Thanks to a friend of mine, I get to read this strange yet a true article. It is a strange but a comforting feeling to have someone acknowledging their feeling truthfully and not hiding it behind a stupid friendly smile. A smiling face but with thoughts of awkwardness and weirdness to relate to us, the Sarawakians…
The Star, Sunday September 14, 2008
Same country, yet utterly different
CULTURE CUL DE SACBy JACQUELINE PEREIRA
East is East, West is West and though they be as one together, each is not the other.
Each in his place, By right, not grace, Shall rule his heritage. –Rudyard Kipling
Thus began the introduction to a fashion spread contrasting past and present, modern and traditional, East and West.
Unexpectedly, Kuching emerged as the perfect location for this unique heritage narrative.
That season’s scorching summer clothes and accessories blended seamlessly into the exteriors of magnificent colonial edifices such as the Sarawak Museum, General Post Office, the Court House and the Charles Brooke Memorial.
The result? Spectacular, thought-provoking images.
Sarawak is in some ways an absorbing aberration of the British Empire and the Brooke family’s private realm.
Steeped in an incomparable history that still irrevocably binds the state’s people with their culture and land, it is an entity that others sometimes find unfathomable.
Which is why, whenever I’m there, I feel as if I’m in a foreign land.
I find it hard to relate to Sarawakians (and, by extension, Sabahans) as fellow Malaysians. Though just the other side of the South China Sea and less than two hours by air, the Land of the Hornbill seems a world away.
It is not just the resort-style, laid-back languor or the strident patriotic pride in their lands. Nor is this unfamiliar feeling due to their impossible-to-place accents or their often unusual names.
Even the people’s general behaviour can be quite different, if you know what I mean.
For instance, I found myself in a private club at the end of a rather pleasant late-night dinner. The club had been established so that friends could drink, talk and enjoy an evening together in the company of like-minded people and not complete strangers.
“Come on, have a drink,” someone entreated me shortly after I got there.
Before I could turn around to see who it was, there was a bottle of whisky in front of me. My colleague and I could only look on aghast; we were expected to drink straight out of the bottle. Just like everyone else around the bar that night, merrily swigging from the bottle, with not a mixer in sight.
No standard rules apply here, I thought, as we hastily beat a retreat before the fast-emptying bottle headed in our direction.
Strolling through the dusty streets, peeking into century-old traders’ shops, talking to people, you get an intriguing insight into the culture of this remarkable land.
I found it bizarre that I could not neatly categorise each one of them into the tidy little ticked boxes that we Peninsularites are so used to.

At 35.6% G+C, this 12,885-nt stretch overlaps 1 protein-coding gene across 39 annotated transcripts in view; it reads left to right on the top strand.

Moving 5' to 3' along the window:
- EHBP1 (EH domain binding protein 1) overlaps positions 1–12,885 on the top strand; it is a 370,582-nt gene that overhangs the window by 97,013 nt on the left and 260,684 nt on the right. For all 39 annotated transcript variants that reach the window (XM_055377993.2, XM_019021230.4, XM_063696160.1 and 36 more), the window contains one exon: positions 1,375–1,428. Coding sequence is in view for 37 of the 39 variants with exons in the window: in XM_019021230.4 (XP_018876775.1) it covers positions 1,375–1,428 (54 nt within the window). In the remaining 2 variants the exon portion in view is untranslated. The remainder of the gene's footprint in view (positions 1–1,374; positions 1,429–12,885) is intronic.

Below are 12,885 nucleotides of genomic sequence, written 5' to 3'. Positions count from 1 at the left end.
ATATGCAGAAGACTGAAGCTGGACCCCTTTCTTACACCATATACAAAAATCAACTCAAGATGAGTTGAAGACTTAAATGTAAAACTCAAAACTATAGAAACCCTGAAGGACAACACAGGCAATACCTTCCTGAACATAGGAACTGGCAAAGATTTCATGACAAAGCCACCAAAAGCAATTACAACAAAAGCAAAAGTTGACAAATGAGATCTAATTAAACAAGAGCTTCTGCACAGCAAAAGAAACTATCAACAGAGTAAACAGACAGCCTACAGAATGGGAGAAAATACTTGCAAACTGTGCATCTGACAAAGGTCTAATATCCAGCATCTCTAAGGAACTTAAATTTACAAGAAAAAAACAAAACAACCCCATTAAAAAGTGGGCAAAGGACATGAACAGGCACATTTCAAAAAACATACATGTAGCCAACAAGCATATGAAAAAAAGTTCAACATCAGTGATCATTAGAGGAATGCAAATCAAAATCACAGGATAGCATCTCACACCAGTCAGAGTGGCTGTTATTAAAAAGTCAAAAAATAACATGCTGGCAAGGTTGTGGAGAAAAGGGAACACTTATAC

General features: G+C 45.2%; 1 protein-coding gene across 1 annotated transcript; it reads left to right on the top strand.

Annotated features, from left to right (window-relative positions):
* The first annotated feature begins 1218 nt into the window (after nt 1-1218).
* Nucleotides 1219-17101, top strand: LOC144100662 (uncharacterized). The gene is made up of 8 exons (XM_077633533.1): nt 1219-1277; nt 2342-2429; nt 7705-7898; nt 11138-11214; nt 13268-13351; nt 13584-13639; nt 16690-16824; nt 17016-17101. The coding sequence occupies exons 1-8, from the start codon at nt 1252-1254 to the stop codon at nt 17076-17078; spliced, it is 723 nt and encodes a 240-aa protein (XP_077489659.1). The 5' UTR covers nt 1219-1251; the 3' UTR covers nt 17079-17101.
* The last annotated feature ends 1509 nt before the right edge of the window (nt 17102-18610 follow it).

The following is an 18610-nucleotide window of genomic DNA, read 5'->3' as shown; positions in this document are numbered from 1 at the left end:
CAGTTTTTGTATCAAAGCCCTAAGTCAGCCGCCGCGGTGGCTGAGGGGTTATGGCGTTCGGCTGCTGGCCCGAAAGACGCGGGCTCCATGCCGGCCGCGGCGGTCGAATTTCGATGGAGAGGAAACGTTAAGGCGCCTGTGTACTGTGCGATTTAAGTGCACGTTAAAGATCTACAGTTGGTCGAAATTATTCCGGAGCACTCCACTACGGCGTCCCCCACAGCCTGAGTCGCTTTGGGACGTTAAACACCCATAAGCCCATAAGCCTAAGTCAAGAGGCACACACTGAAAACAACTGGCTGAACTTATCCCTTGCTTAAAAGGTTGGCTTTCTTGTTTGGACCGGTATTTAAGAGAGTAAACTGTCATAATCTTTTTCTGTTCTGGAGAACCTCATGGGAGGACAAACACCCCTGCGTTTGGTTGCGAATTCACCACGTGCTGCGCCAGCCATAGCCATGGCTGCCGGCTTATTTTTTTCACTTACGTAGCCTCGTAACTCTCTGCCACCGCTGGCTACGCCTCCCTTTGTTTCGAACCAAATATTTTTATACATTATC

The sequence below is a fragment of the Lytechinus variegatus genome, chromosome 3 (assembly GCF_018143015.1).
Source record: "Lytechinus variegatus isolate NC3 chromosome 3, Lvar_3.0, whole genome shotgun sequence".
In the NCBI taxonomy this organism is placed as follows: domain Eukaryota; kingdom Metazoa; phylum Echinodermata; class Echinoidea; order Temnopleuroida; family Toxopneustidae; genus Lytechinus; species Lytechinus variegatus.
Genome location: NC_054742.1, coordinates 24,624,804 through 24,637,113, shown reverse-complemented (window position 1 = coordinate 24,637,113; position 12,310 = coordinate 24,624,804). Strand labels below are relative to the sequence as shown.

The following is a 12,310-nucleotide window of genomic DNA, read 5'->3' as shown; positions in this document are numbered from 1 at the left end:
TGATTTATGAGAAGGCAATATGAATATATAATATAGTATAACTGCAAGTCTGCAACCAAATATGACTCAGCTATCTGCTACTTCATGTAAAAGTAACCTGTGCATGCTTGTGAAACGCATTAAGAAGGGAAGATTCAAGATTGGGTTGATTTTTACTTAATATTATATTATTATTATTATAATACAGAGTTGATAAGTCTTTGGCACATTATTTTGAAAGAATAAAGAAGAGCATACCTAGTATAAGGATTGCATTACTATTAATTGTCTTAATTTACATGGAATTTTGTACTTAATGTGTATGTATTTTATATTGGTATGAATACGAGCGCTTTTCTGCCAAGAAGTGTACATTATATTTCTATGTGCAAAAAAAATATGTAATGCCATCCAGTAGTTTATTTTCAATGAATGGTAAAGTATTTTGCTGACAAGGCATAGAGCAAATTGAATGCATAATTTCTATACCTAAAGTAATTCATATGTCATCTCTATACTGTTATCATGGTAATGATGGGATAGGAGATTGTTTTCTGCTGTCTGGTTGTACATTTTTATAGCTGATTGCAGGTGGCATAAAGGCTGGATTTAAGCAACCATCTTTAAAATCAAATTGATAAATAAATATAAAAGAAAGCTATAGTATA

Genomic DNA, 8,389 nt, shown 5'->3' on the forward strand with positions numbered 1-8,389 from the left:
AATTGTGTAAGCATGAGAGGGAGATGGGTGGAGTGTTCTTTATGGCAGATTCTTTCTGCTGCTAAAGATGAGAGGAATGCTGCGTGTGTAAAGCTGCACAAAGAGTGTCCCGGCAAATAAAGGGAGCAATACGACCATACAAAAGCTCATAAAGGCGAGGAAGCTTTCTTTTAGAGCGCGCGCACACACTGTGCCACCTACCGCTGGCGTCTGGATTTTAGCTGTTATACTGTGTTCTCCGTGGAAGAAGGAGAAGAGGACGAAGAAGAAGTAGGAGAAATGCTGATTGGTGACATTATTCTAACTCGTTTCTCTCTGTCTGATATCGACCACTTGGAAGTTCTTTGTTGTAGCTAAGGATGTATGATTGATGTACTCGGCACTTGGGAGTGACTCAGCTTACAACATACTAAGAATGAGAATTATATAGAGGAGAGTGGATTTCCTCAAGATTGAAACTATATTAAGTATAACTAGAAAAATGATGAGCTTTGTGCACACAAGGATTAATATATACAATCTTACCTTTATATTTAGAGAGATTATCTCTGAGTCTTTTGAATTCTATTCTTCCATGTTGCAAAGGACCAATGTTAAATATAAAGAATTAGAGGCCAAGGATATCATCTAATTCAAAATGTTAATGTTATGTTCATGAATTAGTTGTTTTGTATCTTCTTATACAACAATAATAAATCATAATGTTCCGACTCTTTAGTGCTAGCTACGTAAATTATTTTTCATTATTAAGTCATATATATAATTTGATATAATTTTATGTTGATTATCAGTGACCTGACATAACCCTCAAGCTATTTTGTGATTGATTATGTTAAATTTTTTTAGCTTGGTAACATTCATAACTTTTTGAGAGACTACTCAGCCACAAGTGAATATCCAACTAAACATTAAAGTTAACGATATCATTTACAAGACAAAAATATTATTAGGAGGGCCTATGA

Their names don’t necessarily tally with religion, and their skin colour gives not many clues to their race.
And, with everyone celebrating every cultural and religious festival, it’s a real rojak. You can never tell who worships where by just looking at them or talking to them. This is very disconcerting to the Peninsularite.
Even more galling, their lives do not revolve around Kuala Lumpur and what goes on in West Malaysia. They don’t even attempt to disguise this dismissiveness with polite small-talk enquiries.
They prefer to shop in Hong Kong, visit family in Sydney or bank in Singapore, if I may relate a few tales I’ve heard.
I continuously marvel at these degrees of separation. We are tied together in a federation but that frequently seems to be the only link.
As regards behaviour, their riotous individuality stands out and an independent streak colours every strand of their multi-ethnic lives.
Surely these recalcitrant citizens must be taught to become true Malaysians? Or do they already inherently possess an unquenchable spirit woven into their heritage and patriotic pride, resembling an exquisite piece of ikat?
It can’t be a simple task when Malaysia’s largest state cradles 27 ethnic groups and 45 languages.
Yet they celebrate their diversity with as much equanimity as sheer unadulterated joy.
Heritage naturally draws on the past, but should also make the present meaningful and pave a path for the future. Could that be their secret?
Or could it be that, as Kipling meant, they know their place, their rights and their heritage and revel in them, rather than perpetuating the prejudices that still stultify us in the Peninsula?
People, places and perceptions inspire writer Jacqueline Pereira. In this column, she rummages through cultural differences and revels in discovering similarities.
Like I had mentioned before, it is weird for them to be that way after many years together. We really need to work on that happy peaceful multiracial country thingy if we want a peaceful Malaysia starting with respecting and understanding each other…